John was a very special man. He had an almost magical quality that cannot be put into words. John was loved and respected by everyone who worked with him or got to know him. John was not religious but he had a peaceful spiritual quality about him that attracted people from all walks of life. He exuded a certain confidence about him that put people at ease and drew them out. John would strike up conversations with complete strangers and have them part ways like the best of friends.

John was also a playful and mischievous man who loved “pulling peoples’ legs”. He would tell the most outlandish stories that would have you believing every word until a certain sparkle in his eye let you know that he got you! He could also be downright silly. If his dog was barking too much or a neighbor's dog was barking in the middle of the night, he would occasionally open the window and let out a long wolf howl just to stir up the pot. If the phone was ringing too often while he was working, he would pick up the receiver and speak in bad Russian and then in accented English say, "This is the Russian Embassy!" which would, of course, cause the shocked caller to immediately hang up and not call back.

Due to his upbringing away from his parents, John was determined to be an attentive husband and father. Family was everything to him. Unlike most fathers of this time, John loved participating in the work of being a dad. He would change the diapers, cook dinners, bathe the kids and "putter" around the kitchen. When he wasn't working, he always made sure that he and Naomi had private time together whether it was romantic dinners out, going to movies, walks in Beverly Hills, or just being together holding hands.

John had a love for the ocean. He would take his young family to Newport Beach for weekends and summers to swim, boat, and kayak around the harbor. Later he would take his family to Morro Bay where the family spent every summer together until he passed away. He loved nothing better than sitting on the deck in Morro Bay with his binoculars keeping tabs on all the boats coming in and out of the bay. He and Naomi would spin tales about who was on the boats. What were their stories? What was their destination? What would it be like to have one of the beautiful ocean-going sailing boats and sail to ports unknown anywhere in the world?

In his late eighties, John was diagnosed with Alzheimer’s Disease. The disease gradually took away many of his memories but he remained the same sweet and loving man he had always been. They say that this disease strips away all of your artificiality and veneer, baring the soul of the person inside. John was just as wonderful, kind, and gentle as he was before the disease ravaged his mind.

John was preceded in death by his sister, Rose Marie Burrows; his father, George Dewy Burrows; his mother, Vincenza “Rose” Burrows; and his step-mother, Gladys Fae Burrows. Surviving him are his wife, Naomi Burrows; his son, John Burrows III and his fiancée Gina Wilmoth; his daughter, Mindi Gray Taylor and her husband James Taylor; and three grandchildren: Diego Burrows, Roman Burrows, and Jasmine Taylor.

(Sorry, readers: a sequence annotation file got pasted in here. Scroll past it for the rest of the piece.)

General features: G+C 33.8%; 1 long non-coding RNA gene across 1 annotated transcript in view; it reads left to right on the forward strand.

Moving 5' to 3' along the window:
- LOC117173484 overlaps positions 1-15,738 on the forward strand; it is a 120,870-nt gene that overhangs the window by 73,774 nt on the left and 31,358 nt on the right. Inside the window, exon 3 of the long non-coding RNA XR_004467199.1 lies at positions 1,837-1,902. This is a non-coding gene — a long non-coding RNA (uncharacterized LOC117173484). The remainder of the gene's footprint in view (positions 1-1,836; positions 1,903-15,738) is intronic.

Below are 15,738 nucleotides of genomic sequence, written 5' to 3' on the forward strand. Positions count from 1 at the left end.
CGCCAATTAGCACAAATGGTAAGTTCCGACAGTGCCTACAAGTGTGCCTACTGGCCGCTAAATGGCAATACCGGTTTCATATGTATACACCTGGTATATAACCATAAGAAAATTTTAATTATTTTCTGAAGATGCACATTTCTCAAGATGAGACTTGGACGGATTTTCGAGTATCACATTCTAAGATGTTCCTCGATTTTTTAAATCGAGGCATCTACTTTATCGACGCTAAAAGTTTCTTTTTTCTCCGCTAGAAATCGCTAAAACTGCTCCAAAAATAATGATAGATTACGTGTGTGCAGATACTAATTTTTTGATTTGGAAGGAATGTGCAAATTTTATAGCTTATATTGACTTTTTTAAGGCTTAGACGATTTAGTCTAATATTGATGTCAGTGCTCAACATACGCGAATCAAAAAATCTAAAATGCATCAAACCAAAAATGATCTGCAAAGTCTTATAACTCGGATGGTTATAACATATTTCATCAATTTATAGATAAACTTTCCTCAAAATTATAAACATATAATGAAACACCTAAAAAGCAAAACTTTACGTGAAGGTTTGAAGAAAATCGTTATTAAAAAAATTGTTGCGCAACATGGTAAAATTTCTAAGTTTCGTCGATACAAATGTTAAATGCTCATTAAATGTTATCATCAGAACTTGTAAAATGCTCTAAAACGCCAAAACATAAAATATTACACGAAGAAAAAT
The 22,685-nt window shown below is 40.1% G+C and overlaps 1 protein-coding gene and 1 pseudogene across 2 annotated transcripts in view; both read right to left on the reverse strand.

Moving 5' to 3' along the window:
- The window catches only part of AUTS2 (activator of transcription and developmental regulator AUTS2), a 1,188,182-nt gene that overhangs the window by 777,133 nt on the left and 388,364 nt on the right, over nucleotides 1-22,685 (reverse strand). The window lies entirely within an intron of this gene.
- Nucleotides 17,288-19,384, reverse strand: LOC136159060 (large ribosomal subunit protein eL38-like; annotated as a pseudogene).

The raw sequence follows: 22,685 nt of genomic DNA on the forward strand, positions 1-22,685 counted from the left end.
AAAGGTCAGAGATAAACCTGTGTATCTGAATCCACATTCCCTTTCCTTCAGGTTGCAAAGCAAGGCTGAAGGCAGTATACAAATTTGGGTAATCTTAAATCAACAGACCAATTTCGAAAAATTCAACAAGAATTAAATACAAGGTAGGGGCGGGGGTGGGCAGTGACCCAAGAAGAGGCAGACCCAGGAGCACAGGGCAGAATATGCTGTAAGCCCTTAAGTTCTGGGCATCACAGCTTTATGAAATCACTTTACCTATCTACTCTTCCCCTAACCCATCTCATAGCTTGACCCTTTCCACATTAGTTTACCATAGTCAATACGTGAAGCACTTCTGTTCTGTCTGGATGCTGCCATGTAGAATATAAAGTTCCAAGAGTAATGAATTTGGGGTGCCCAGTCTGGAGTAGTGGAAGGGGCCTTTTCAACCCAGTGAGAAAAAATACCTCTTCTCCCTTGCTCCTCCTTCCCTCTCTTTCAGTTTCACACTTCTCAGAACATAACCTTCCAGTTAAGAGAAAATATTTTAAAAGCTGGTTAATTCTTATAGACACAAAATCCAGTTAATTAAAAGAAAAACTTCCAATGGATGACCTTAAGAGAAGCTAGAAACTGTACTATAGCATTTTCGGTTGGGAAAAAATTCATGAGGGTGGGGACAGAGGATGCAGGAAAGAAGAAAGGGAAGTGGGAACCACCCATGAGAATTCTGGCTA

John will be missed by all who loved him. He lived a truly wonderful life.

A memorial service for John will be announced as soon as the COVID pandemic has subsided and it is safe for people to travel and gather together so his family and friends can trade stories, laugh, and cry, in remembrance of this beautiful man.

If you would like to watch a video memorial of John’s life please click the link below:

Please add your comments or stories about John below on this website. We would love to hear from you!


No public services are scheduled at this time. Receive a notification when services are updated.


John Harvey Burrows

have a memory or condolence to add?

Santoro Family

September 4, 2020

John was one of the nicest men We have ever met. He was always happy and "always"ready to share a glass of wine. Never a cross or bitter word. He made the world a better place. Thank you for the shared wine and the Thanksgivings easters and other holidays we shared. God bless you John.
John Tammy Hayden and Isabella. Love and prayers to Nan..

Victoria Martinez

September 3, 2020

Mr Jonh Burrows : was my boss my friend, I never met someone like him before he was a gentleman a wonderful father and the best husband, he always was there to help no matter how they are. He really was one of a kind, I love him so much he alway be in my mind an in my heart 💐

Cornelia Macfadyen

September 2, 2020

John was the nicest, sweetest human I have ever met. What I remember best about him is how nice he was to me. I was kid/teenager I think when I first met him and Nan. He never interacted with me as a kid, instead I was a person. Someone worthwhile to know.

You all have my heartfelt condolences.

Gerard D'Ambrosio

September 2, 2020

My cousin John will be greatly missed by all his New York relatives. I remember many a happy Thanksgiving day at our Aunt Linda's house in Cozy Lake, NJ, and many a joyful Christmas at my parents house in Fresh Meadows, NY. He was a true "gentle" man. I am sure he was greeted by his parents and sister when be arrived in heaven.

Wendell Elms

September 1, 2020

Very nicely written obituary and informative. The video was very well done also.

I did get to meet him once. He was friendly to me.

Sorry for your loss!

william/Patricia taylor

August 31, 2020

We shared a few Thanksgiving meals with John and Naomi at James and Mindi's house. John was always friendly and nice to us and had a wonderful smile. It was very obvious he loved his family and we also noticed that he was very attentive and loving to Naomi. He loved Mindi's cooking and always complimented her. All in all, we really enjoyed being welcomed into these family celebrations. John's 90th birthday party at the beach was the best! He will be missed.